Due to its close gearing, the CB1000R will loaf at 40mph in sixth, and still pull without a downshift. Crossing 60mph the engine comes into its own and roars. It will do 65mph in first gear at its 10,000 RPM redline, and it makes power effortlessly.
During casual riding I experience the bike asking to shift early and I often found myself in high gear at boulevard speeds. The lack of a gear position indicator makes it easy to forget what gear you’re in.
The engine’s character may not have as high a degree of entertainment value as some of the competition’s exotic architectures, but it does everything well – the CB1000R provides prodigious power through a very wide rev range and doesn’t have any flat spots from 3000 rpm and higher in any gear.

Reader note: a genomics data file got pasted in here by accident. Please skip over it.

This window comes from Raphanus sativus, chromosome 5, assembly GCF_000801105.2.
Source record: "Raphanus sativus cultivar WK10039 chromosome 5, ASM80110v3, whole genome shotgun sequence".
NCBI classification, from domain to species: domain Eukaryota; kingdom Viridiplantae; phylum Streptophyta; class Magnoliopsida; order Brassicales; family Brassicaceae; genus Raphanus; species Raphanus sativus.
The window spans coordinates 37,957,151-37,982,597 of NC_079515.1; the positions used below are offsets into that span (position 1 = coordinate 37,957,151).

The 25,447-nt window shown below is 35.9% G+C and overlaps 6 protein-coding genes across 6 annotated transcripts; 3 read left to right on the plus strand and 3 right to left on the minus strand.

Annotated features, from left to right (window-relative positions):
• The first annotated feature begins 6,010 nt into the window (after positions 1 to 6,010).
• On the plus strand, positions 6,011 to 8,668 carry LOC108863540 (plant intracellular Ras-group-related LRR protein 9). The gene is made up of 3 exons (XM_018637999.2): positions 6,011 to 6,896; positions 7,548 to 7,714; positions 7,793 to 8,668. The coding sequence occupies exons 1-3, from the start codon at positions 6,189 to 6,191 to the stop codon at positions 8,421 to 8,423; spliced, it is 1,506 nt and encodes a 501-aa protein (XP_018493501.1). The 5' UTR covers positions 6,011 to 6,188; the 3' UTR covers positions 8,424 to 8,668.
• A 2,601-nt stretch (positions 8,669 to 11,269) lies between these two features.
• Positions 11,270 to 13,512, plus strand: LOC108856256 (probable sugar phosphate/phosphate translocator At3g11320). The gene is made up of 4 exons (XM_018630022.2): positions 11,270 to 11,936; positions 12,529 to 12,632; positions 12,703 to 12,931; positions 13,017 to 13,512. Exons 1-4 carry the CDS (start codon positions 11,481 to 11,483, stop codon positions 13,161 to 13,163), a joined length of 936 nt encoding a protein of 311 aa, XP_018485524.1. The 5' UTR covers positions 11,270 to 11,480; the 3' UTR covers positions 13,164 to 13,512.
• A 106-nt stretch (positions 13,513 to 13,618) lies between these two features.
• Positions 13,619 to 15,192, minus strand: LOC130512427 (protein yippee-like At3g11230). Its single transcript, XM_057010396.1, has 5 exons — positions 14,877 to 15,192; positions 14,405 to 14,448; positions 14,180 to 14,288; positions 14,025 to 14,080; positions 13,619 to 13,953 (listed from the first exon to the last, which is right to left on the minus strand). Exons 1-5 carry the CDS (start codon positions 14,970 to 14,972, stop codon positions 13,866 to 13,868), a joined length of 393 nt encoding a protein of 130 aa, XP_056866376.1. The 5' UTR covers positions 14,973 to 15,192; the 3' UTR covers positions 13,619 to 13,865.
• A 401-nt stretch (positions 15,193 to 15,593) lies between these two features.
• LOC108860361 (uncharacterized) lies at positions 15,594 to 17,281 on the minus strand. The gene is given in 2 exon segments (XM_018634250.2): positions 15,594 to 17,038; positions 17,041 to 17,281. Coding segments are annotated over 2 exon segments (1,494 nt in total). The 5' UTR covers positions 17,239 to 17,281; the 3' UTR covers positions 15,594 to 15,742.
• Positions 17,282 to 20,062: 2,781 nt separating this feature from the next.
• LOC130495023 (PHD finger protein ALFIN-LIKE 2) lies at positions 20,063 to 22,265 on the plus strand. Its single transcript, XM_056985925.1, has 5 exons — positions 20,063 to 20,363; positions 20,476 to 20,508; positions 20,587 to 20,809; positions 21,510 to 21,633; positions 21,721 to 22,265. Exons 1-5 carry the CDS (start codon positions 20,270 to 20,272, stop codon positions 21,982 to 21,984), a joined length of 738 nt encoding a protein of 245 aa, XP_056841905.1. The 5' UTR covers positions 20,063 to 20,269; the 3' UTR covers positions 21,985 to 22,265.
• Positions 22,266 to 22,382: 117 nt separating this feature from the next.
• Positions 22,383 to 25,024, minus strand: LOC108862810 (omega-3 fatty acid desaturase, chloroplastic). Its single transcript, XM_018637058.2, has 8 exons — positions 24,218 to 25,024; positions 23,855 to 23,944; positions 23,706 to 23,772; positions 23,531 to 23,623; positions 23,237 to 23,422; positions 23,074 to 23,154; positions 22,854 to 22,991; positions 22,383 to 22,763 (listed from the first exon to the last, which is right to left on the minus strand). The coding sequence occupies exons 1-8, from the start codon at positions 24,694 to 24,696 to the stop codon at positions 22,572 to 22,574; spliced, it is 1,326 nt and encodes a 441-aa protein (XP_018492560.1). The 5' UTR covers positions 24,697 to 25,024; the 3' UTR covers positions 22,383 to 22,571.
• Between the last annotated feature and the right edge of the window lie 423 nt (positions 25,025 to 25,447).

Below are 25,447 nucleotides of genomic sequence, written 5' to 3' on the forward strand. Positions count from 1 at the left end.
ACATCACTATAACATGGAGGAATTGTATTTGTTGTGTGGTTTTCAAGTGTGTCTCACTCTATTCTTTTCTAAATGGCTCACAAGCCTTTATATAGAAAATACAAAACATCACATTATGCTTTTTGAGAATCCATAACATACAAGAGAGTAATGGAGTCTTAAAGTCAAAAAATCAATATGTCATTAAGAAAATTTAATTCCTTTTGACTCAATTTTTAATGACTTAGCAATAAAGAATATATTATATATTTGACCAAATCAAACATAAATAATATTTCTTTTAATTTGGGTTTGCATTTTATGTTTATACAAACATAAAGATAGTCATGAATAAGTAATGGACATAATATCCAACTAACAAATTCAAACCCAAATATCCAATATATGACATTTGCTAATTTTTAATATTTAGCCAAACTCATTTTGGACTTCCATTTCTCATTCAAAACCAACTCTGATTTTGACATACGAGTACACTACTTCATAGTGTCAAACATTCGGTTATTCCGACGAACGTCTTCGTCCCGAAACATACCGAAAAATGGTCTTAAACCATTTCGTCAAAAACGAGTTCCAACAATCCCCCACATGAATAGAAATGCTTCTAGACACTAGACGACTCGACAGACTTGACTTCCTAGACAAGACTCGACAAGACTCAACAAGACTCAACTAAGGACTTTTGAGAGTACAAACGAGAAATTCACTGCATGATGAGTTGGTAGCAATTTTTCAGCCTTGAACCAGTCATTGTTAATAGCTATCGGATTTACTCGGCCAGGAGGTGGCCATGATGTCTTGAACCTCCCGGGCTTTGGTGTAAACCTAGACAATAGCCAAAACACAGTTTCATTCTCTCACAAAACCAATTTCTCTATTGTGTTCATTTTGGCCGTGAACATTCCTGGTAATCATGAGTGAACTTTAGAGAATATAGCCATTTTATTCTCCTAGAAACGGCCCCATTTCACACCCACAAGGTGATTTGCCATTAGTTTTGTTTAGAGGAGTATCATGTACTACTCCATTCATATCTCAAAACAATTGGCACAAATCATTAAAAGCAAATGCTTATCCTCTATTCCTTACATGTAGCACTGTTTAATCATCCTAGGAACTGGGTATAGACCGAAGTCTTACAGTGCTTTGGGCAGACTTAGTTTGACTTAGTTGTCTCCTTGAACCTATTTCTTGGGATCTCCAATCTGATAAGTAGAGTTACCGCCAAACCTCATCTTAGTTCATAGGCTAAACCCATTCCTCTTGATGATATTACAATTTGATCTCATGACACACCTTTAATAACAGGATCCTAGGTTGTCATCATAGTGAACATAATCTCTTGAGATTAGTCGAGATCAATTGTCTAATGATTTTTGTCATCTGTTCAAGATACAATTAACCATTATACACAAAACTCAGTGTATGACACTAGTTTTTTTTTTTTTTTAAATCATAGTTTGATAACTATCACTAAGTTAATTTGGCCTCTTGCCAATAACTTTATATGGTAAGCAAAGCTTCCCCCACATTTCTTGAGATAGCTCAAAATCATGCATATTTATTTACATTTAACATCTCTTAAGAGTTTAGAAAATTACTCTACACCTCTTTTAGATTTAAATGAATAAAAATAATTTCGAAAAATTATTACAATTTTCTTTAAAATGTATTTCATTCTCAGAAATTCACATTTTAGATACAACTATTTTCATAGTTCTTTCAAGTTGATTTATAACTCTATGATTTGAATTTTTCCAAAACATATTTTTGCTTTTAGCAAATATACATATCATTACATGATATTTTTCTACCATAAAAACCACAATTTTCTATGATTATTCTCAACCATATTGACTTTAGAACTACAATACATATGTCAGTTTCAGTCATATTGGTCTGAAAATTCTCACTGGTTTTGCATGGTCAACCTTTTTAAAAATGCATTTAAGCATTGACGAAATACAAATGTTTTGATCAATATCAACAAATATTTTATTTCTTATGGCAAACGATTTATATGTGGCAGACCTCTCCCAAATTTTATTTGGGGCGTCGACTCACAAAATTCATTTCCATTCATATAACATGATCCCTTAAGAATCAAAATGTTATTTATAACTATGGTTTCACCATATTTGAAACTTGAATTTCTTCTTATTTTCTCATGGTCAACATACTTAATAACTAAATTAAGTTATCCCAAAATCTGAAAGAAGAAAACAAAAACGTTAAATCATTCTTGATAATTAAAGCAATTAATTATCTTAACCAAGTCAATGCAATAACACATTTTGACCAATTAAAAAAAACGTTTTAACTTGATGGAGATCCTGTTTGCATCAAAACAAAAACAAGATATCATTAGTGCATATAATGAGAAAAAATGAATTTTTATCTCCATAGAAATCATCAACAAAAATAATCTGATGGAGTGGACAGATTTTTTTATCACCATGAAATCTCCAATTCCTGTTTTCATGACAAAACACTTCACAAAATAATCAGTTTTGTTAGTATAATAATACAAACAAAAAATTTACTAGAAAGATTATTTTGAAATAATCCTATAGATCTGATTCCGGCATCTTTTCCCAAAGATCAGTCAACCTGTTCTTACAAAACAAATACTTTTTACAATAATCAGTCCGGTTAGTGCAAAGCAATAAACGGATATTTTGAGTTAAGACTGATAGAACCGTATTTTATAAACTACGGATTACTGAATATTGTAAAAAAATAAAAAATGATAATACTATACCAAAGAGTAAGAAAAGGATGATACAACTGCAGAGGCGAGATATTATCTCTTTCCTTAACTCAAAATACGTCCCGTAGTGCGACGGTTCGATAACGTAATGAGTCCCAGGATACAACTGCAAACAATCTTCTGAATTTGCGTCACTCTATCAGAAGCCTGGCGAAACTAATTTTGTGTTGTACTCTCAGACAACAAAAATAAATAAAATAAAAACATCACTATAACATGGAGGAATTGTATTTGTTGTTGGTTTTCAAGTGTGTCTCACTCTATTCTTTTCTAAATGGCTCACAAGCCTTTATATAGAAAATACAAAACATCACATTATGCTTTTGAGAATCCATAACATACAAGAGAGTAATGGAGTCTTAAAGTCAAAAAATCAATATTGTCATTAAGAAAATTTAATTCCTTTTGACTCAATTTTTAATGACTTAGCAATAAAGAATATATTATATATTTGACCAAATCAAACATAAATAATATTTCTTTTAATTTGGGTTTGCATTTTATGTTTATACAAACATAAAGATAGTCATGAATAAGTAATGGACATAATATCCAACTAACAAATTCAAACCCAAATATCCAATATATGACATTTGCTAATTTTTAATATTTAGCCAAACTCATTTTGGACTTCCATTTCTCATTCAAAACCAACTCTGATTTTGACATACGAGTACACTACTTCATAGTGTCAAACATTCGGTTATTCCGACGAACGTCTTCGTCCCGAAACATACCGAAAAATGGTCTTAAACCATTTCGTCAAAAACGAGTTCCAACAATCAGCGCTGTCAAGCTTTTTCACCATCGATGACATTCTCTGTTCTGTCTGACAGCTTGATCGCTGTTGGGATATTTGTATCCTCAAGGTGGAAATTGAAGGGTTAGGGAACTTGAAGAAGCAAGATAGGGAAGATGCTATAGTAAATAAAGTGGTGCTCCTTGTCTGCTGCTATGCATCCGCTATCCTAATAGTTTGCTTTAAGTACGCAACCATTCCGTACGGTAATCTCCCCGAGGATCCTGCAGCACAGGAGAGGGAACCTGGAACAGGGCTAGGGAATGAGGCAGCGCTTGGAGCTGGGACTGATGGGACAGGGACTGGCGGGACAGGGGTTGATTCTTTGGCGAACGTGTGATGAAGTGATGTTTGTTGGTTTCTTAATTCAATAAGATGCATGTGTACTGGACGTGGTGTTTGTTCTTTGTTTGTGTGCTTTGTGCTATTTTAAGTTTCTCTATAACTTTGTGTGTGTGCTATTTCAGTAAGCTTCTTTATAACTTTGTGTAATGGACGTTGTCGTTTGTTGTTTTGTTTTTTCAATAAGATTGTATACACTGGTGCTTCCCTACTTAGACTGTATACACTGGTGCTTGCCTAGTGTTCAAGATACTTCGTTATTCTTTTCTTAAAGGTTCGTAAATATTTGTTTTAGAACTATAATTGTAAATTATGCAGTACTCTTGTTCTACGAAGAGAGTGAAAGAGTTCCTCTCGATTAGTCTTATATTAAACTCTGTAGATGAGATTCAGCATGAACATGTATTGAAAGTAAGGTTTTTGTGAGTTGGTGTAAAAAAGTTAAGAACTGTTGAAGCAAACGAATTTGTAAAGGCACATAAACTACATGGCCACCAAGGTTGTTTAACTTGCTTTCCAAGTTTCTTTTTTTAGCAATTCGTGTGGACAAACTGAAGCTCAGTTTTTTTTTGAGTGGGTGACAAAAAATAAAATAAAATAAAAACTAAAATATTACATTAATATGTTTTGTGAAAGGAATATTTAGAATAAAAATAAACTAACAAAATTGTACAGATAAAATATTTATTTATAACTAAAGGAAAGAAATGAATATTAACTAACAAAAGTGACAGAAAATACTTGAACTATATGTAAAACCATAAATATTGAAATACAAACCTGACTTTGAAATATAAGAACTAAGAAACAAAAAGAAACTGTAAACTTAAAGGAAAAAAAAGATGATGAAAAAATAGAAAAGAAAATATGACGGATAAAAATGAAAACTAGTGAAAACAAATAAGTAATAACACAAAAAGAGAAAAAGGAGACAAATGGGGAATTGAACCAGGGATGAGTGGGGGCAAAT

With the Tuono, for instance, nothing much happens until 5000-6000 RPM and, while this is expected on the Aprila, it defines the nature of the CB1000R as less hard-edged.
Partial credit for the accuracy of handling goes to the die-cast, mono-backbone aluminum frame. It is quite strong with thin-wall construction to save weight. The chassis feels stiff, especially sporting a single-sided aluminum swingarm, and provides a stable platform for razor sharp handling.
The front suspension is a 43mm inverted HMAS cartridge fork with spring preload, rebound and compression damping adjustability. The rear is equipped with a gas-charged HMAS shock that features spring preload and rebound damping adjustability. All together it just works and, with my weight at 185 pounds, I found the stock suspension settings pretty near perfect for me.